From the beginning, Mitt Romney's much-hyped overseas journey has devolved into one self-inflicted wound after another. But largely lost in the laughter is another episode which to Romney's right-wing allies is no laughing matter at all.
On the eve of the trip, Romney quoted former Reagan Chief of Staff James Baker, who claimed that early on in the White House The Gipper told him, "I want no more national-security meetings over the next 100 days—all of our time has to be focused on getting our economy going." For the likes of Bill Kristol and Marc Thiessen, Mitt's tale doesn't merely suggest that the sainted Reagan was AWOL on national security matters, but that war in Afghanistan, tensions with Iran, carnage in Syria, and other global issues won't merit President Romney's attention. That was bad enough on the eve of candidate Romney's international tour designed to pad his foreign resume. But given Baker's infamous message to "f**k the Jews," Romney isn't making his current pandering in Israel any easier.
Last Monday, Washington Post columnist, American Enterprise Institute contributor and former Bush torture enthusiast Marc Thiessen reacted with alarm from a story in the Wall Street Journal that foreign policy "is hardly the campaign's dominant focus, given voters say they care most about the economy":
Mr. Romney made that clear at a July fundraiser in Montana as he rehashed the challenges Mr. Reagan faced when he took office. He recounted how [James] Baker, a former secretary of state, held a national security meeting about Latin America during the first 100 days of Mr. Reagan's presidency.For his part, Kristol was appalled, and not just because he "can't believe the story is true." But leaving aside the implications for Reagan's legacy, a man he insists "was a historic president in large part because of his national security accomplishments," Kristol fretted that "Romney's recounting this anecdote doesn't reflect well on Romney's understanding of the job he's campaigning for." Thiessen is worried:
"And after the meeting, President Reagan called me in and said, 'I want no more national-security meetings over the next 100 days---all of our time has to be focused on getting our economy going,' " Mr. Romney recalled Mr. Baker saying.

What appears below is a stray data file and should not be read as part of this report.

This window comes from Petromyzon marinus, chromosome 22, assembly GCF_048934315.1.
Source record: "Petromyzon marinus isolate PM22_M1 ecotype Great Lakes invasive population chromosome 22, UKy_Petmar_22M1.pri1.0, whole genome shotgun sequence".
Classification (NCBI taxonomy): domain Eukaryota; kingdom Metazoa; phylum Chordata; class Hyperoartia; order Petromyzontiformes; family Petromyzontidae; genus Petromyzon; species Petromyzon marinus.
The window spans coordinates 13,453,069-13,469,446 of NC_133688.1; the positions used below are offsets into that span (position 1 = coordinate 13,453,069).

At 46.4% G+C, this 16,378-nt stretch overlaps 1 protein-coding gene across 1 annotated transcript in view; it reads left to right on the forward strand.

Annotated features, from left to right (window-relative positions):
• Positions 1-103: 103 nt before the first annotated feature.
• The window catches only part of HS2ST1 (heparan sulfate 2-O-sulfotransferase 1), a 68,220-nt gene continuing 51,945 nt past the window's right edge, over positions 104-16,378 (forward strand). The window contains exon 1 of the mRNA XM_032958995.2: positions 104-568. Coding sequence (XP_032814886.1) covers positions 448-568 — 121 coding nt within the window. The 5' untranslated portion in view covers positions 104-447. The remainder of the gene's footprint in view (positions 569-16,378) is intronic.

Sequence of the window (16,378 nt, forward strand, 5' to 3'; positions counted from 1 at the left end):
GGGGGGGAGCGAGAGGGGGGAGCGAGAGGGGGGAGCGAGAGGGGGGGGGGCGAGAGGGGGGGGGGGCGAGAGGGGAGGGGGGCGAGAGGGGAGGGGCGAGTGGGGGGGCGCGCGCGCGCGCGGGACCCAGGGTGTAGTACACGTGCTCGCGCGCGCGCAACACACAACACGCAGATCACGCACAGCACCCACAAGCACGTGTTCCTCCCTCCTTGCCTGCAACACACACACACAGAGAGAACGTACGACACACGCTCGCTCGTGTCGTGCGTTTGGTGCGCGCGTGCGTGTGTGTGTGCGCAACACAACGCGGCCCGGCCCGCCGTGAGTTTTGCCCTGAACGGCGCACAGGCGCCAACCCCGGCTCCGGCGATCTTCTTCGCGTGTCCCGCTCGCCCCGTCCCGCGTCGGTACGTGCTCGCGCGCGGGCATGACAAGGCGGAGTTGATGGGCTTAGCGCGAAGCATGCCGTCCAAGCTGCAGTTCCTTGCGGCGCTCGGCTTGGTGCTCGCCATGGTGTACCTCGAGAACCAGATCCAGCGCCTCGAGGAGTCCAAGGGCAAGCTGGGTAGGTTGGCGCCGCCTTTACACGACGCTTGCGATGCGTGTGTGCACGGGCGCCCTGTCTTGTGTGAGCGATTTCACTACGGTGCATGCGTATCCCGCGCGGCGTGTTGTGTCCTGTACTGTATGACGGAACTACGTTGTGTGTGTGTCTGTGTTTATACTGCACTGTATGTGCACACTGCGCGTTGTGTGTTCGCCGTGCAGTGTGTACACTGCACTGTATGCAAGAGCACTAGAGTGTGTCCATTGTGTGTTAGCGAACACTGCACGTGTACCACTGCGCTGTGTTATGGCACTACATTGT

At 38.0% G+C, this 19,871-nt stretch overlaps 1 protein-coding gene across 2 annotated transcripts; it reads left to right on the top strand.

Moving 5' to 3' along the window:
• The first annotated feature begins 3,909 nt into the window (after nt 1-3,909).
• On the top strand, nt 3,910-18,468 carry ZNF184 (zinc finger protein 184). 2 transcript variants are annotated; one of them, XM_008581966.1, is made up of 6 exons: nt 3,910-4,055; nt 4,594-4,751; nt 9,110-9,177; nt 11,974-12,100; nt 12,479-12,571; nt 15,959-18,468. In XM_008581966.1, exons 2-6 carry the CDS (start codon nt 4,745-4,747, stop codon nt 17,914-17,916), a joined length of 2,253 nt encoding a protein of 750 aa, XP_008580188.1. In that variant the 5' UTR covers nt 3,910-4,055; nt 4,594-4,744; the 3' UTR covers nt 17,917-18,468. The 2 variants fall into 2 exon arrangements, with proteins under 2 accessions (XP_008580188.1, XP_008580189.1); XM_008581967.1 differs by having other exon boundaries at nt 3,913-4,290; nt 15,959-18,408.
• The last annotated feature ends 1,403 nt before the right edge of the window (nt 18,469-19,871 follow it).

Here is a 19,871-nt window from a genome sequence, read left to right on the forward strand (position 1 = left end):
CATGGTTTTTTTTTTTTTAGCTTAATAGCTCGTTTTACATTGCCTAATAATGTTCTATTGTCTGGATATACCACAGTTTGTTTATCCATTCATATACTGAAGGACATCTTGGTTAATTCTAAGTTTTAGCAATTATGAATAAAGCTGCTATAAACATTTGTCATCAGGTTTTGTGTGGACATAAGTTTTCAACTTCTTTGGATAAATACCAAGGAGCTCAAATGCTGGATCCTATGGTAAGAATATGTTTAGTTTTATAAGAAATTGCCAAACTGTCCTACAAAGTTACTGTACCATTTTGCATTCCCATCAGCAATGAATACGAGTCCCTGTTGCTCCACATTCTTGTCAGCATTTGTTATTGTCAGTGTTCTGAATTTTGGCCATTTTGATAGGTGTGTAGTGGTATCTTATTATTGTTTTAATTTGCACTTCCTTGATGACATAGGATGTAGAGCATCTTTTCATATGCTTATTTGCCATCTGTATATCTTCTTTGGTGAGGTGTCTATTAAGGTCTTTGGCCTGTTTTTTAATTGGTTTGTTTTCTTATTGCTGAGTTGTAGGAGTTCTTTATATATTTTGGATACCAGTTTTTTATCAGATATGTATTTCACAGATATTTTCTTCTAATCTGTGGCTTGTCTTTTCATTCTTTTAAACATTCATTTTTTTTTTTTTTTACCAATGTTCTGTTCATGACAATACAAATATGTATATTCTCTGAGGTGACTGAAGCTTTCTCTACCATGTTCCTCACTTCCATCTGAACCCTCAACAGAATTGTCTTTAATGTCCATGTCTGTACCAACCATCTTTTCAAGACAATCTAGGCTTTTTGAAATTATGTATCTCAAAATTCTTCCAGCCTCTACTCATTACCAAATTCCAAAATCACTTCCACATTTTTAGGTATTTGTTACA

The fact that Romney thinks it would be desirable to ignore the world for his first 100 days is troubling. Yes, the American people are focused on the economy - and understandably so. But Romney isn't running for treasury secretary - he is running for Commander in Chief. And those responsibilities begin on Day 1 of his presidency.Or as Kristol put it, "With respect to the presidency, national security isn't a bug; it's a feature."
And for Republicans, lock-step support of Israel must be a feature of American foreign policy.
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As Mitt Romney expressed it during a Republican presidential debate, "I'd get on the phone to my friend Bibi Netanyahu and say, 'Would it help if I said this? What would you like me to do?'" Or as he put it in October, "The actions that I will take will be actions recommended and supported by Israeli leaders."
In the early 1990s, when then president George H.W. Bush became annoyed at Shamir's refusal to stop building settlements, he cut off $10 billion in loan guarantees, which Israel needed to resettle Russian Jewish immigrants.For Team Mitt, that's hardly the most embarrassing chapter in the James Baker saga. As Slate reminded readers in 2002, the dust-up over the loan guarantees for Israeli settlements was just the beginning:
At the time, James Baker, Bush's secretary of state, publicly recited the White House switchboard's phone number, declaring to Israel: "When you are serious about peace, call us!"
Then there was Secretary of State James Baker's infamous "fuck the Jews" remark. In a private conversation with a colleague about Israel, Baker reportedly uttered the vulgarity, noting that Jews "didn't vote for us anyway." This was more or less true--Bush got 27 percent of the Jewish vote, compared with 73 percent for Dukakis, in 1988. And thanks in part to Baker, it was even truer in 1992, when Bill Clinton got 78 percent of the Jewish vote and Bush got only 15 percent--the poorest showing by a Republican candidate since Barry Goldwater in 1964.(It hasn't gotten any better since. And with good reason.)
All of which is a big problem for the ultra-hardliners among the Republican Party's tea party base. On Wednesday, the always execrable Debbie Schlussel protested, "James F-- The Jews' Baker now Romney foreign policy adviser (along w/ other Israel-haters)." Meanwhile, the Tea Party Tribune pleaded, "Governor Romney, despite the temptation, please be sure to place a good deal of distance between yourself and f' the Jews they don't vote for us anyway James Baker III."
Ultimately, the neocons need not worry. As Ari Berman documented in The Nation, the same people who brought you the war in Iraq dominate Mitt Romney's national security and foreign policy teams. Even though Baker was one of the big stars at Romney's "Republican rock concert" in Utah last month, Politico reported the same weekend that "Baker diverges from Romney on China, Russia, Afghanistan." And even if national security isn't on Mitt Romney's list of priorities, his visit to Israel shows that appealing to Jewish voters is.